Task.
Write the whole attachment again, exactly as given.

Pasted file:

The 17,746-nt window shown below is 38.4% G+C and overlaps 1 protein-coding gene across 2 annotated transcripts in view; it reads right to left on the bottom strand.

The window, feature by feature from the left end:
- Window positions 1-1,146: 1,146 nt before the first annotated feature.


The 17,746-nt window shown below is 38.4% G+C and overlaps 1 protein-coding gene across 2 annotated transcripts in view; it reads right to left on the bottom strand.

The window, feature by feature from the left end:
- Window positions 1-1,146: 1,146 nt before the first annotated feature.